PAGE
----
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Stories about the lives we've made
WORK: Marilyn Haynes-Smith
  Marilyn Haynes-Smith recalls how sewing machines have shaped her family's life for generations.
Occupation: Estate agent Lives: Highgate, London
Intro Image
© Science Museum/Science and Society Picture

Transcription of audio file:
The Singer sewing machine has been very significant in my life. My mother used to sew for a living, and she started doing this when she was twelve. Her mother bought her a sewing machine, and she made dresses, she would take an old dress and cut it open, and make a pattern and then sew it. And then she started sewing for other people.

picture zoom © Science Museum/Science and Society Picture Library

As soon as I could remember myself she taught me to sew. She had an old machine where you pressed the foot - you call it a presser-foot machine. It was manual, essentially, and she taught me to sew on that one.

Many years later - because she sewed commercially - she had to sell that machine, because it wasn't fast enough. Singer started making new electric machines, at the press of a toe it just went very much faster. So she decided to sell the old machine that she had since she was twelve. And it stuck in my mind because when the person came to collect it she followed the truck with her eyes, and then she cried for the rest of the day, because that was a very significant part of her life.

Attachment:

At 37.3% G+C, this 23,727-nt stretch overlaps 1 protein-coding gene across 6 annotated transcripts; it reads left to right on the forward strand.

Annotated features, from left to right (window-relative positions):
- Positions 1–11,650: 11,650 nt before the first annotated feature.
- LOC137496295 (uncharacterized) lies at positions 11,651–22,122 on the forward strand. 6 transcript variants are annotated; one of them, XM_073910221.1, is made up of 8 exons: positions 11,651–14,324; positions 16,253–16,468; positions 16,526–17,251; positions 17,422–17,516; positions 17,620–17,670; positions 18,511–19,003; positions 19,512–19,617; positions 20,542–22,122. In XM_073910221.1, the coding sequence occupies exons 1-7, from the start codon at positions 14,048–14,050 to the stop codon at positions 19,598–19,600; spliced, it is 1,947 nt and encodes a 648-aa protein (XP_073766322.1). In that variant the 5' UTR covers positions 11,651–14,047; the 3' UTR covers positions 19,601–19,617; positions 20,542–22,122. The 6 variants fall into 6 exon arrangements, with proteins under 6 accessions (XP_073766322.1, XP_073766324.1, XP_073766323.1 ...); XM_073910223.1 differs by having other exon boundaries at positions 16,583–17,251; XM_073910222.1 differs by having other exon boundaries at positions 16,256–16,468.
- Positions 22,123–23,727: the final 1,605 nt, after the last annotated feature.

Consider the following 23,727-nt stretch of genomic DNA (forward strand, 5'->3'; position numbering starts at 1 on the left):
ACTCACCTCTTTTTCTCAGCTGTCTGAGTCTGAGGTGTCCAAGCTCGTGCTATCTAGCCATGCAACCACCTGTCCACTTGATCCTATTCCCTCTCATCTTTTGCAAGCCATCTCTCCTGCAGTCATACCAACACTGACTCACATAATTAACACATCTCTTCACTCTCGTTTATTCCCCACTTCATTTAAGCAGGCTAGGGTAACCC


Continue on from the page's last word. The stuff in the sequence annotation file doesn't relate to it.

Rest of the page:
Subsequently I've always had a machine at hand, and I can sew my own clothes, and I've made these little necklaces for summer. I like the Liberty's fabrics because they're nice and soft against your neck. So I made these and put them together myself so they look pretty for summer. But I can essentially make just about anything, I do alterations, fix clothes.

The Singer sewing machine has been a significant part of the life of black people throughout the Caribbean, because not many people could afford to buy clothes that were already made. So they would buy fabric and sew their own clothes and their own uniforms and everything, and make other clothes for other people.

In my mother's case too she assisted her brothers going to college because her father died young. In those days women didn't go to college, the boys did.

Indeed, everybody should learn how to use a sewing machine. I've taught my son to use one, because I think we should all be self-sufficient. It just helps you a great deal, if you need to sew a seam, if you need to put a hem in your trousers. Just to help yourself!

Resource Descriptions

Lock stitch electric sewing machine by Singer, model 319K, c.1953
Scene  Rich Media
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